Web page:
Dark fruit-eating bat

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Dark fruit-eating bat
Phyllostoma obscurum.jpg
Scientific classification edit
Kingdom: Animalia
Phylum: Chordata
Class: Mammalia
Order: Chiroptera
Family: Phyllostomidae
Genus: Artibeus
Species:
A. obscurus
Binomial name
Artibeus obscurus
Artibeus obscurus map.png
Dark Fruit-eating Bat range
Synonyms

Artibeus fuliginosus
Artibeus jamaicensis fuliginosus

The dark fruit-eating bat (Artibeus obscurus), is a bat species from South America.

Description[edit]

Dark fruit-eating bats are relatively small, with an average body length of 8 cm (3.1 in), and weighing from 30 to 52 g (1.1 to 1.8 oz). Their fur is longer and darker than that of their closest relatives, being dark brown to sooty black over most of the body, with a white frosting. The underparts are paler, and there are also faint stripes of pale fur on the face. The nose-leaf is broad, with a distinct horseshoe separated from the upper lip. The snout is relatively narrow for a bat of its small size, and the ears are rounded, with a sharply pointed tragus.[2]

Distribution and habitat[edit]

Dark-fruit eating bats are found throughout the Amazon Basin. They are known from all but the southernmost parts of Brazil, from the Guyanas, and from the Amazonian regions of countries from Venezuela to Bolivia. They inhabit rainforests from sea level to 1,400 m (4,600 ft), and, in the southern part of their range, savannah and patchy semi-deciduous forests. There are no recognised subspecies.[2]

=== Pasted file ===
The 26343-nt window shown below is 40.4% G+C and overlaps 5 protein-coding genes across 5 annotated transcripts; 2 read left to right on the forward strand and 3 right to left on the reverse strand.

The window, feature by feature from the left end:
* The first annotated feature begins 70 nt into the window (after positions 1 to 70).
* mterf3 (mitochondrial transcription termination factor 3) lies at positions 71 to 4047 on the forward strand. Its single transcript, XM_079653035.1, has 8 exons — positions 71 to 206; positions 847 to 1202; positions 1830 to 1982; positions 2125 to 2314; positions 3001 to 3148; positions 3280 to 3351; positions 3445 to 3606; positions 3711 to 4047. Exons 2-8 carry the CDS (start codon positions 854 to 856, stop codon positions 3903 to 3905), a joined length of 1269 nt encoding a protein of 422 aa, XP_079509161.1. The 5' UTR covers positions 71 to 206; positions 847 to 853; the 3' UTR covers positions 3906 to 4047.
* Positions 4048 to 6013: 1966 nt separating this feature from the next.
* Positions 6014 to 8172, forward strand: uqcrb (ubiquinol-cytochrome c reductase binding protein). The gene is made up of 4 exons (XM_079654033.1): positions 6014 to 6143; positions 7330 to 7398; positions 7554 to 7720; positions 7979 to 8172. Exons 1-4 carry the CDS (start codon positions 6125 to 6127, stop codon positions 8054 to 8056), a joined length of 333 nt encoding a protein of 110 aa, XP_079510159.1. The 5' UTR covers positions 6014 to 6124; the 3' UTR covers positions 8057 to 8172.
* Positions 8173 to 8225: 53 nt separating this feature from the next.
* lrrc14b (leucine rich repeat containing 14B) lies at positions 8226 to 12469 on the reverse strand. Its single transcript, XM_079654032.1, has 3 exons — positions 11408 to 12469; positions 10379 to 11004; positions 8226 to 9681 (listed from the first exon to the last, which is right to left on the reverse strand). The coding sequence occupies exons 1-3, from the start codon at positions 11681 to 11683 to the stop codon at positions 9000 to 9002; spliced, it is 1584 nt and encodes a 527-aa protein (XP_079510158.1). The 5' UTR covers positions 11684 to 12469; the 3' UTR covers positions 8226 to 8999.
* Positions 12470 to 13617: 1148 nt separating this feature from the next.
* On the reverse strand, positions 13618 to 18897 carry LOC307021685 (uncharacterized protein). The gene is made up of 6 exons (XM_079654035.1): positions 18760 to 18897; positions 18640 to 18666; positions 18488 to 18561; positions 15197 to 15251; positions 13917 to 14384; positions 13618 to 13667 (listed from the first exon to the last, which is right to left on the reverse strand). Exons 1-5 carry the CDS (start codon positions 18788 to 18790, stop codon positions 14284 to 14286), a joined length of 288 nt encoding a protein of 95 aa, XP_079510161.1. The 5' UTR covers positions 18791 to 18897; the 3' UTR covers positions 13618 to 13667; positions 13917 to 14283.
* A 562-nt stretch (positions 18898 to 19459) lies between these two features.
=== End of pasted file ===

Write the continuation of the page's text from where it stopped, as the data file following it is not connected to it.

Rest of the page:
Biology[edit]

The bats are generally low-flying, travelling close to the ground through forested terrain. They spend the day roosting under leaves or flaking pieces of bark about 4 to 7 m (13 to 23 ft) above the ground.[2] They feed on figs, and the fruit of trees such as shimbillo and uvilla.[3] Mating takes place between September and November, and results in the birth of a single offspring.[2]

References[edit]

  1. ^ Sampaio, E.; Lim, B. & Peters, S. (2008). "Artibeus obscurus". IUCN Red List of Threatened Species. Version 2008. International Union for Conservation of Nature. Retrieved 11 March 2009.
  2. ^ a b c d Haynes, M.A.; Lee, T.E. (2004). "Artibeus obscurus". Mammalian Species: Number 752: pp. 1–5. doi:10.1644/752.
  3. ^ Davis, W.B.; Dixon, J.R. (1976). "Activity of bats in a small village clearing near Iquitos, Peru". Journal of Mammalogy. 57 (4): 747–749. doi:10.2307/1379444. JSTOR 1379444.